Is chickenscratch really helpful?

Oh hey! It’s the first post to this site in nearly a year!

I started to write about why I don’t keep this site updated (OMG, yawn!) but then realized I was writing an even-whinier version of this post from 2015. So not only boring, but repetitively boring. So enough of that.

Just before my birthday this year, I told myself that I was going to make more of an effort to write. Online, offline, whatever. Just needed to write more. I have so much I want to say and I need to get it out. But first I need to get it untangled. Or I need to emotionally un-constipate myself. Or something. My birthday was at the end of August and it’s taken me nearly six weeks to get to a place where I feel like I can express myself. So here I am.

In mid-September, I signed myself up for some daily writing prompts. Just random topics for free-writing for a minimum of ten minutes a day. To build a writing practice. To loosen up. To play. And I’ve used exactly one of those prompts. They’re interesting prompts, so that’s not the problem. I just put them aside and think ‘when I have the time, I will write’. Then I never make the time. These prompts recommend longhand writing in a journal and I hate it. I found a nice journal and carried it in my work backpack to sneak in some time during my day: whether on my commute or during the work day itself (during lunch of course). And that has been a huge fail. I don’t feel right taking that time while I’m at work, and I can’t get physically comfortable enough during my commute. Then there’s  the longhand writing itself. I write fast and hard, and it either becomes tiresome on my hand or completely illegible. Often both at the same time. I know the point of these free-writing exercises isn’t to read or even remember the writing, but just to write. The one day I did do it (at the end of my lunch break at work, I wrote like I was on fire, and things devolved so quickly into worse-than-chickenscratch that I felt ashamed. Then the cycle of Not Writing began again.

So longhand evangelists: why is completing writing exercises in longhand so beneficial? Does it really help a writer’s growth? Is there any hope for me if I’m so terrible at it?

On Not Writing

I spent a lot of time Not Writing this year and I am disappointed in myself.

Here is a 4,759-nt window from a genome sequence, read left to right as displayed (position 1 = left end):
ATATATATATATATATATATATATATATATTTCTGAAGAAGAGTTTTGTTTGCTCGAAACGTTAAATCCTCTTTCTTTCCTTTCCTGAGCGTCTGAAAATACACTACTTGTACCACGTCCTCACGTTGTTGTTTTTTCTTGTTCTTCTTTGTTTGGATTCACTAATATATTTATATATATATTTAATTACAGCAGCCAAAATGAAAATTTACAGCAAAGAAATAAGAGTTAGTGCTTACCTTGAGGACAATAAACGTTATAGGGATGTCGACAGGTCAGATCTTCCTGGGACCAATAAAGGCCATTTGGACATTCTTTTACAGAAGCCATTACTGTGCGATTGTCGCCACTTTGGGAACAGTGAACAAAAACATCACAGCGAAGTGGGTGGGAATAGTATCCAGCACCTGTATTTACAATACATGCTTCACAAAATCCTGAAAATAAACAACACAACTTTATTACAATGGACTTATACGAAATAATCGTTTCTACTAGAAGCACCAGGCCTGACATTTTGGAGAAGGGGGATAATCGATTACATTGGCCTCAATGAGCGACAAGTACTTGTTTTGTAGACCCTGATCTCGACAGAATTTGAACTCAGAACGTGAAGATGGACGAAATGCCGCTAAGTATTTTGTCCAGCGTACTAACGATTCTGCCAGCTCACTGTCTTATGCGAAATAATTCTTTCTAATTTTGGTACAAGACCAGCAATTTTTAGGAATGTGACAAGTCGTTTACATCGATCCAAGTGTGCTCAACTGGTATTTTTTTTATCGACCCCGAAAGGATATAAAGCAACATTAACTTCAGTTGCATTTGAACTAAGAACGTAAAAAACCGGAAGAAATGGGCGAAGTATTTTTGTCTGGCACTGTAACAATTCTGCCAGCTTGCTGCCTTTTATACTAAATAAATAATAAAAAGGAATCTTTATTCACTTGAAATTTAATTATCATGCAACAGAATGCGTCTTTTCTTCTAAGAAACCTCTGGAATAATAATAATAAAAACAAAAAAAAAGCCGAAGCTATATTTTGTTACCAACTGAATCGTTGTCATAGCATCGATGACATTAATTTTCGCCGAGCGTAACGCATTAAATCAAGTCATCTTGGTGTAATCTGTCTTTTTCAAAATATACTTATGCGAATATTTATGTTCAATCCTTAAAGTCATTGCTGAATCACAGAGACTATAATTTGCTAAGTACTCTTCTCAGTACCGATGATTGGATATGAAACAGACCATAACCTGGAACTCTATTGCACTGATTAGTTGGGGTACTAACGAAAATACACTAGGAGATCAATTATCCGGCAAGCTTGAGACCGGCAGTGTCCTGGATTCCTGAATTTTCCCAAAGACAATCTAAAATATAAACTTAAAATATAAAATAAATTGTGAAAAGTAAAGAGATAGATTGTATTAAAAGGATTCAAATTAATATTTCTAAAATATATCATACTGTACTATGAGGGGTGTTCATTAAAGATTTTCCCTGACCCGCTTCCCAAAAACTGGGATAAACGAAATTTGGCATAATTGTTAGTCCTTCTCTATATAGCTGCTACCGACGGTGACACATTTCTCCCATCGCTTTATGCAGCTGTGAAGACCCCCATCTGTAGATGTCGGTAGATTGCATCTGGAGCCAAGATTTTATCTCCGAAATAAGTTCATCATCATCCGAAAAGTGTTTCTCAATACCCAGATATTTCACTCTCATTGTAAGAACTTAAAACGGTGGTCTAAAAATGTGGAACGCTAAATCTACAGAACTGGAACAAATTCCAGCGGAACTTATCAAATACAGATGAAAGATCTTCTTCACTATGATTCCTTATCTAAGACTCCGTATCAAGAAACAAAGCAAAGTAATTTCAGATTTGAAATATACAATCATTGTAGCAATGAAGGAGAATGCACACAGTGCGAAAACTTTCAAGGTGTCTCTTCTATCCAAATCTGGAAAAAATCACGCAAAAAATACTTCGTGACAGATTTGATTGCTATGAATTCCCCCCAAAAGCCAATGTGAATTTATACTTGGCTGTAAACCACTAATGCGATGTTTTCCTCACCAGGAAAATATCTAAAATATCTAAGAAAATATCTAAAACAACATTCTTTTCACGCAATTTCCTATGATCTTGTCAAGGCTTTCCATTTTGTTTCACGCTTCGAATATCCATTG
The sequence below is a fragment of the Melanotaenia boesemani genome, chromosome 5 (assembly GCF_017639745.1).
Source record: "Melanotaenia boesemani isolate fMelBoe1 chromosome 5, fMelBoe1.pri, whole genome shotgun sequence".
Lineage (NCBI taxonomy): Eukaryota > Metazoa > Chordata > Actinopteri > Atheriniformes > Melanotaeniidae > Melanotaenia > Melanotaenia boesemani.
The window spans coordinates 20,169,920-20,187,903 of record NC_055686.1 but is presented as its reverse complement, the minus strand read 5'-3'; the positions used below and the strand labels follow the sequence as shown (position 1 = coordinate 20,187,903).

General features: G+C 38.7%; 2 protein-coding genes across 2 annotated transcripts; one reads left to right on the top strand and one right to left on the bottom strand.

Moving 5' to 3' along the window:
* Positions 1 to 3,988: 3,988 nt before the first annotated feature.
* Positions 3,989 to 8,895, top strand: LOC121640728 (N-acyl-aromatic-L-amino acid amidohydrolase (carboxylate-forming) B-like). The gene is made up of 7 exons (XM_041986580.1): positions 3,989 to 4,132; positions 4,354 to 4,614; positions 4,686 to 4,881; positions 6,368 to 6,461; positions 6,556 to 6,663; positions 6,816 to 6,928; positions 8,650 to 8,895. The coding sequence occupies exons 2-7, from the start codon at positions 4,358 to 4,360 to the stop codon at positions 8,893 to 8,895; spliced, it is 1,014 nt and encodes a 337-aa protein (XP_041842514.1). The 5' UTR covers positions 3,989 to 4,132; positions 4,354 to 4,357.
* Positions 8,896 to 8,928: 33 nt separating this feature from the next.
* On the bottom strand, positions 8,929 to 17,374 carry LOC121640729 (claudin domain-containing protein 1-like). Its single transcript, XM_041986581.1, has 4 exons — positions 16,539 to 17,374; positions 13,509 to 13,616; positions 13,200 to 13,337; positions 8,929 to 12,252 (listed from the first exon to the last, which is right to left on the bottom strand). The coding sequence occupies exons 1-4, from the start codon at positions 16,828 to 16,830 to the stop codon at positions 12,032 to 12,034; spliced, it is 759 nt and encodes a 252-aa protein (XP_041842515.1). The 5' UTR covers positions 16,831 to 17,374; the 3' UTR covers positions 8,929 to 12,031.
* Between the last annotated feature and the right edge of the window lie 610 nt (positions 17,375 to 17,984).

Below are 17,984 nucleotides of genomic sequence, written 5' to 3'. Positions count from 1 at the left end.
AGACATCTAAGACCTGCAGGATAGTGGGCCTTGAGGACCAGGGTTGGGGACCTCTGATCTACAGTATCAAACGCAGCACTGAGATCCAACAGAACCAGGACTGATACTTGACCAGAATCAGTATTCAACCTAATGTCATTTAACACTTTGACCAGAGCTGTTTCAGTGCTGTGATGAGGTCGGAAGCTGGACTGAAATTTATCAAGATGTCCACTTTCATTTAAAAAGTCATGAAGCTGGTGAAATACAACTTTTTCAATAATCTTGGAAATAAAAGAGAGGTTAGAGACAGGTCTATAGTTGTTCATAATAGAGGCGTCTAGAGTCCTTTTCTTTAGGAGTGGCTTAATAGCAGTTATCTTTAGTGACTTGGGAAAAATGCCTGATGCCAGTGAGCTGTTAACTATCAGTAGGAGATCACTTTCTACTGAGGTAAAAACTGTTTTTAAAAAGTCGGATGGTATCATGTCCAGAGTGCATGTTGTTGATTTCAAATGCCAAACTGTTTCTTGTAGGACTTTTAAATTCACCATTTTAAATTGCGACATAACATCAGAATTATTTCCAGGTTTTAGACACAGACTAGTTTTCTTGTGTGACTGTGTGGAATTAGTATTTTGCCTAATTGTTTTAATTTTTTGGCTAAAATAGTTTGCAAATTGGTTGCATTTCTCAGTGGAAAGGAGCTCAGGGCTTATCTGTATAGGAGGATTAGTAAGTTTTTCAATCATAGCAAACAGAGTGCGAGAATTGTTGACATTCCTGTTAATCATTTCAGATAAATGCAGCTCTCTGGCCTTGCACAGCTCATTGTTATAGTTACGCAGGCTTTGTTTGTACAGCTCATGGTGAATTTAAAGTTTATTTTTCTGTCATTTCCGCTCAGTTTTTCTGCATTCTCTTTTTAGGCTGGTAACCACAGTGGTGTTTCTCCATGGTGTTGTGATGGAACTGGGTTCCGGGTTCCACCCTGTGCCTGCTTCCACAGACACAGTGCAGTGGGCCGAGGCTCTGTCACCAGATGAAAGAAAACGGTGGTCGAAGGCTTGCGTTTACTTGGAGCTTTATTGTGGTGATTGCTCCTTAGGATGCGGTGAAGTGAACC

The year started off strong and I even signed up for a month-long online writing course. (Alice Bradley’s The Practice of Writing, which appears to be offline for updating so I’ve linked to her blog’s homepage.) I really enjoyed the course, but struggled to find the time to do the daily exercises. When I got really behind I would go through rapid-fire catchup sessions while Sean would get Flora ready for bed. Then, when my colleague went on a two-week vacation, I was doing a lot more at work and was just too burned out to write at night. Truthfully, there were probably only a few tough days at work, but once you start on a Not Writing cycle, it’s hard to get back to Writing. I acknowledged that I didn’t give the class the attention that it deserved – or that I wanted to give it. I have the PDF of all the class notes in my email, and I haven’t had the guts to even look at it yet. The course ended more than six months ago. I felt so ashamed that I couldn’t just keep up and keep going.

I still feel ashamed, and I’ve wondered many times over the last few months if I should just give up writing and blogging altogether. I’m still here so I haven’t given up yet. but I haven’t figured out how to shut the negative voices up and just write anyway.

I’ve written a few blog posts and percolated ideas since then. I know logically that writing leads to more writing, which leads to better writing. I know I need to kick my own ass to actually make the time. I’m hoping the dark and bleakness of winter will encourage me to write. If not that, football season and Sean’s new Xbox will keep me away from the TV so that’s one distraction gone.

So many people/magazine articles/advice givers/general know-it-alls say ‘get up an hour earlier’. I already leave my house by 6:30am on weekday mornings. In a perfect world, I’d be leaving at 6:15 and getting out of bed at 5:45am at the latest. I just can’t get up any earlier. I stay up after Flora goes to bed so that I can have time to myself. Sometimes I even spend it with my husband. (Blasphemous, I know.) I’m usually in bed by 10pm, and I need that sleep. I need that time with my husband. I need that time with myself. I want to use more of that time to write, but lately, I’m just so burnt that I can’t do more than read or play The Simpsons: Tapped Out. Those hobbies are valuable to me too. (I started playing Tapped Out because Sean was playing it and I wanted to see what the fuss was about. Now it’s one of the few video games we’ve ever played together, which is a nice bonding experience.)

I’m writing now, so I’m hoping that will open the floodgates a bit. Maybe that will lead to some actual Writing. Or just plain old ordinary writing. I’m willing to start small.

Creative Commons Attribution-NonCommercial-NoDerivs 2.5 Canada
This work by Melissa Price-Mitchell is licensed under a Creative Commons Attribution-NonCommercial-NoDerivs 2.5 Canada.